Iceland is becoming an increasingly popular destination for travelers who want to have a different kind of holiday; one centered around adventure and the outdoors, rather than a typical city break or beach holiday.
Iceland's seasonal weather turning the landscape and landmarks into something entirely different depending on the time of year you visit. The whole country is basically one giant National Park, with an endless number of natural attractions that will make any adult feel like a child experiencing something for the first time.
We set our sights on Reykjavik and the Southwest coast and enjoyed a week of nature and adventure.
Who here has ever met someone who has said that they wouldn't love to go to the Blue Lagoon? I'll wait.
The Blue Lagoon dates back to 1976 and is located in between Keflavik Airport and Reykjavik, making it the perfect first stop upon arriving in Iceland.
We spent the afternoon moving slowly through the lagoon, enjoying the warmth, sipping on our complimentary wine and prosecco, and going a little overboard with the silica mud masks.
As the country's capital, Reykjavik is a must see. It has a population of around 123,000 people and is the heart of Iceland's cultural, economic, and governmental activity.
Lonely Planet describes it best, saying "The world’s most northerly capital combines colourful buildings, quirky, creative people, eye-popping design, wild nightlife and a capricious soul."
Reykjavik is a great place to spend your first few nights in Iceland due to its proximity to the Blue Lagoon and the Golden Circle, not to mention the many things to do within the city itself.
There are a number of international festivals and events that draw hundreds of thousands of visitors per year, so one can always expect to have something to do in the nation’s capitol.
the Golden Circle
The Golden Circle covers about 300km, looping from Reykjavik into the southern uplands and back.
Driving Iceland's Golden Circle can take as little as a few hours or as long as an entire day.
5 must sees along the Golden Circle:
Þingvellir National Park
Geysir Geothermal Area
The Crater Kerid
Read More: Guide to the Golden Circle
Vik is right along Iceland's famous Ring Road, and is the country's southernmost village and faces the Atlantic Ocean.
3 must sees during a stay in vik:
Vik I Mydral
read more: three must sees during a stay in vik
Seljandsfoss and Glufrabui waterfalls are within walking distance of each other; Glufrabui is the furthest away from the parking lot so we decided to go see it first and then hit Seljandsfoss.
Glujrabui, or "Canyon Dweller", is 40 metres tall and is largely hidden behind a cliff that faces the South Coast. If you aren't afraid of slippery rocks and getting a little wet, you can follow the stream through a cleft in the cliff to see the falls in their entirety. The mist makes it difficult to take pictures but there is a boulder in front of the falls that you can climb to take that perfect Insta pic.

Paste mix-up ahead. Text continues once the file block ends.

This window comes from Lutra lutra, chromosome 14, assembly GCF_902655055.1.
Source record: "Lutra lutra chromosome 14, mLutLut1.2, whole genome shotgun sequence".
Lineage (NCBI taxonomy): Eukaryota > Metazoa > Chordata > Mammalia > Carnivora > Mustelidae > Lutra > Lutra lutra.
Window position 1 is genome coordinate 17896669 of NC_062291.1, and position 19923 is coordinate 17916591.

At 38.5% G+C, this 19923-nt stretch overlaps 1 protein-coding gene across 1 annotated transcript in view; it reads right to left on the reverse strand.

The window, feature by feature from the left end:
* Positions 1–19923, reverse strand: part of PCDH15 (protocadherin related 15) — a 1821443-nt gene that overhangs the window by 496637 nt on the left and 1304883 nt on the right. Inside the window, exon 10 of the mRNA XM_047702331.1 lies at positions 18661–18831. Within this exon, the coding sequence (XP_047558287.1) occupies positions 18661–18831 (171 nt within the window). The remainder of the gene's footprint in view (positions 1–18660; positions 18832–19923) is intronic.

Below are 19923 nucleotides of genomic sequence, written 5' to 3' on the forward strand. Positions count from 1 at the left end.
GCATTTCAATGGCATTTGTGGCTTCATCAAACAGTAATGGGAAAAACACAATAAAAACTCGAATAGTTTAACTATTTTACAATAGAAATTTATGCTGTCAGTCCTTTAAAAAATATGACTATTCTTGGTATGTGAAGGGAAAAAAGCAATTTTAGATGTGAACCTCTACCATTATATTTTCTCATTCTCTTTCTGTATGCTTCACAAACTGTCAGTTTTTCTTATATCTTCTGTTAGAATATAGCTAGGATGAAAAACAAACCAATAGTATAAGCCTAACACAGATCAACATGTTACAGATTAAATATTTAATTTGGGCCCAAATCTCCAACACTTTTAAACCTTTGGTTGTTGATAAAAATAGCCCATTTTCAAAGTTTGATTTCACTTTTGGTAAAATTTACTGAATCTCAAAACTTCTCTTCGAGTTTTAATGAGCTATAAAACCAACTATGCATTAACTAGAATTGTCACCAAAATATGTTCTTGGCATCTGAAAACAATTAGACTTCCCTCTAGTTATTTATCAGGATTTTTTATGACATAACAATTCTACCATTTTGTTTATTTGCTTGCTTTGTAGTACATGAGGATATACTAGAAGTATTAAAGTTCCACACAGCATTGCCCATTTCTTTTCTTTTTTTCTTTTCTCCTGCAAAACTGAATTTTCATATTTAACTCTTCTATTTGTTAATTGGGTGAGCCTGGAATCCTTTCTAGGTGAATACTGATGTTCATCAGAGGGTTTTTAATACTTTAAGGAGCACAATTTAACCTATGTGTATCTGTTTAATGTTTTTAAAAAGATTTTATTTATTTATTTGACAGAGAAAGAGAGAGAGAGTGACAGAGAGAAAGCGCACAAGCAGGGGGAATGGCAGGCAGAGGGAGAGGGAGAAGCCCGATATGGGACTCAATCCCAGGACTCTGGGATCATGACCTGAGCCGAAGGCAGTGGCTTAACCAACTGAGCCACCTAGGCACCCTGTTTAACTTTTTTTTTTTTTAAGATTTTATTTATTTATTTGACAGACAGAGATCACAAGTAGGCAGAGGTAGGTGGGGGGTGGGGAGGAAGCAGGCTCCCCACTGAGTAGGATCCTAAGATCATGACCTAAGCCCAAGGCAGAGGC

Seljandsfoss is the more well-known waterfall of the two, at 65 metres tall and it is breathtaking. We lucked out with the weather, and the falls treated us to some beautiful rainbow displays where the mist from the falls was touched by the Sun. There is a path that actually allows you to walk behind the waterfall where the sound of the water is deafening and the views are incredible.
It's definitely worth it, and after you've walked around the path you'll be able to check "walk behind a waterfall" off of your bucket list.
seljavallalaug secret pool
Seljavallalaug is a geothermal pool that was constructed in 1923 and provided locals with a place where they could learn to swim.
To reach the pool you'll walk for around 15-20 minutes into the valley, following the uneven paths and jumping over a stream.
If you don't see it right away, that's normal.
Keep walking, you can't see it until you get to it.
Read more: Iceland’s secret pool
Solheimasandur airplane wreck
This place is straight out of a Sci-Fi movie.
In 1973 a United States Navy DC plane ran out of fuel and crashed on the black beaches of Solheimasandur along the south coast of Iceland.
The remains are still there, and if you're willing to deal with a 2 hour walk roundtrip you can see them for yourself.
Read more: solheimasandur airplane wreck
Most tourists plan their trips around seeing (or hoping to see) the Northern Lights or the Midnight Sun; two equally spectacular phenomena that can be seen by only a handful of places around the globe.
Quite literally, it's the time of year when the Sun is still visible at midnight in either the Arctic or Antarctic. In Iceland, the Midnight Sun can be seen as early as May and as late as August.
The Midnight Sun is UnREAL. We loved it. You'd love it.
Iceland is the definition of an adventure destination; one that can be visited by seasoned, new, or solo travellers.
I couldn't imagine a better time to visit or a better group to visit with. There's plenty more to see and I'm sure I'll be back for more - maybe next time to see those Northern Lights.